U.S. v. Nixon is the unanimous 1974 Supreme Court decision that found that there is such a thing as executive privilege protecting some internal White House deliberations, but that the privilege did not apply to materials that could be evidence in a criminal proceeding. The court was determining whether the Nixon White House had to comply with a grand jury subpoena to hand over the White House tapes to special prosecutor Leon Jaworski.
“[M]aybe Nixon was wrongly decided; heresy though it is to say so,” Kavanaugh said in 1999. “Nixon took away the power of the president to control information in the executive branch by holding that the courts had power and jurisdiction to order the president to disclose information in response to a subpoena sought by a subordinate executive branch official. That was a huge step with implications to this day that most people do not appreciate sufficiently. ... Maybe the tension of the time led to an erroneous decision.”
This hypothetical position dovetails with Kavanaugh’s argument in favor of exempting the president from civil and criminal suits while in office. Overturning Nixon would partially obviate the need for this exemption, as the president could prevent prosecutors from obtaining the evidence necessary to complete their investigations through the assertion of executive privilege.
During his confirmation, Kavanaugh was questioned about this past statement about U.S. v. Nixon, and he made sure to assert that he viewed the decision as “one of the greatest moments in American judicial history.”
Whether Kavanaugh would ultimately concur with the extreme arguments made by Trump’s lawyers if his challenges reach the Supreme Court is yet to be seen. But his history provides at least some evidence of his congeniality toward them.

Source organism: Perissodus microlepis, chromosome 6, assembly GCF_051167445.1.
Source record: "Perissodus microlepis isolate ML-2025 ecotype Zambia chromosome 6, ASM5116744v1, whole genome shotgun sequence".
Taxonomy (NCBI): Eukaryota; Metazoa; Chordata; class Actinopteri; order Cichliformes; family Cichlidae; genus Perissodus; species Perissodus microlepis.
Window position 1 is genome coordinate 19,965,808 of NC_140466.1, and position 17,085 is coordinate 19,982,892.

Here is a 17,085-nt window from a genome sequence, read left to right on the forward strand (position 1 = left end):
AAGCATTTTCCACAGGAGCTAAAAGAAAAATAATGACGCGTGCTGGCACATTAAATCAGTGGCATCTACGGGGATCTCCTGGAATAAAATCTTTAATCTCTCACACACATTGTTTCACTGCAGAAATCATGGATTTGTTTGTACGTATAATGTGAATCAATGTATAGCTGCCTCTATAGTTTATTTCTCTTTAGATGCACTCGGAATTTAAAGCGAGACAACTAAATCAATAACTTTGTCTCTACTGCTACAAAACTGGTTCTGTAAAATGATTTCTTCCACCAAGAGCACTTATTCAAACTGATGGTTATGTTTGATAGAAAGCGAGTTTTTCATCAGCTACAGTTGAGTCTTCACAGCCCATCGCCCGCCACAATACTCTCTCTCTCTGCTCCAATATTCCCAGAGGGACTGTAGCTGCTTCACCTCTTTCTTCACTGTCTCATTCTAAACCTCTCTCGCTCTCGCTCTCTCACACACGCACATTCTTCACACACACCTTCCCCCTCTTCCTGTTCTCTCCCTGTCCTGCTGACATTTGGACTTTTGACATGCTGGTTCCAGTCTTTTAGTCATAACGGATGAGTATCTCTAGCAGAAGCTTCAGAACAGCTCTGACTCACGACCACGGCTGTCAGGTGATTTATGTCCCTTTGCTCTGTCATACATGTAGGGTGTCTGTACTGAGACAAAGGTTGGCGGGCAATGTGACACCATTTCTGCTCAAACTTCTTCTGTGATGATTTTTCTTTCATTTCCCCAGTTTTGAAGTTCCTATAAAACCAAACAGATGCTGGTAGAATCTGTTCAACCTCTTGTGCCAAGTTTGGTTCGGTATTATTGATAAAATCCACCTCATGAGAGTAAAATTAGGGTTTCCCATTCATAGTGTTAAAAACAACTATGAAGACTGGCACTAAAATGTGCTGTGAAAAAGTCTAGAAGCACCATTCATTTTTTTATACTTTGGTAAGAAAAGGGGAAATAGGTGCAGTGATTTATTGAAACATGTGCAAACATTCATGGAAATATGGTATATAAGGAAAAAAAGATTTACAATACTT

There’s also bad news for Trump. Kavanaugh has also stated that not only is it totally legitimate for Congress to investigate the president, it’s also preferable.
When the independent counsel statute came up for renewal after the impeachment of President Bill Clinton in 1999, Kavanaugh, who served as a very enthusiastic member of independent counsel Kenneth Starr’s team investigating Clinton, wrote an op-ed in The Washington Post opposing the law. He argued that Congress has the constitutional role of investigating the president, not an executive branch officer like an independent counsel.
“When Congress learns of serious allegations against a president, it must quickly determine whether the president is to remain in office, for only Congress (not an independent counsel) has the authority to make that initial and fundamental decision,” Kavanaugh wrote.
This op-ed followed a paper Kavanaugh wrote for the Georgetown Law Journal in 1998 in which he argued in favor of congressional investigations, particularly those related to impeachable offenses.
“[C]ongressional investigations have led to the resignation of executive branch officials, and sometimes efforts have been made to impeach (although no executive branch official has been impeached by the House and convicted by the Senate),” Kavanaugh wrote. “Congressional investigations historically have been the primary manner in which the public learns whether executive branch officials have committed malfeasance in office. This tradition has continued to the present day.”
These statements suggest a problem for Trump’s hope for friendly treatment on the Supreme Court as his lawyers argue that Congress has no right to subpoena or otherwise request documents in pursuit of legislation or investigations outside of impeachment.
Taken together, Kavanaugh’s record shows that his disposition toward Trump’s broad legal arguments may depend on which case comes before the court. He could look more favorably on congressional subpoenas than on those pressed by the Manhattan DA or someone pursuing a civil suit.
Or, he could take the path of D.C. Court of Appeals Judge Neomi Rao.
Rao, appointed by Trump in 2019, was the lone dissent in a 2-1 decision affirming a subpoena issued by the House Oversight and Reform Committee to the president’s accountant. She argued in her dissent that Congress could only investigate presidential misbehavior by launching an impeachment inquiry. This would overturn decades of Supreme Court precedent and make it practically impossible for Congress to do oversight of the executive branch or gather information to enact legislation.
Rao is said to be on Trump’s shortlist for the next available Supreme Court appointment.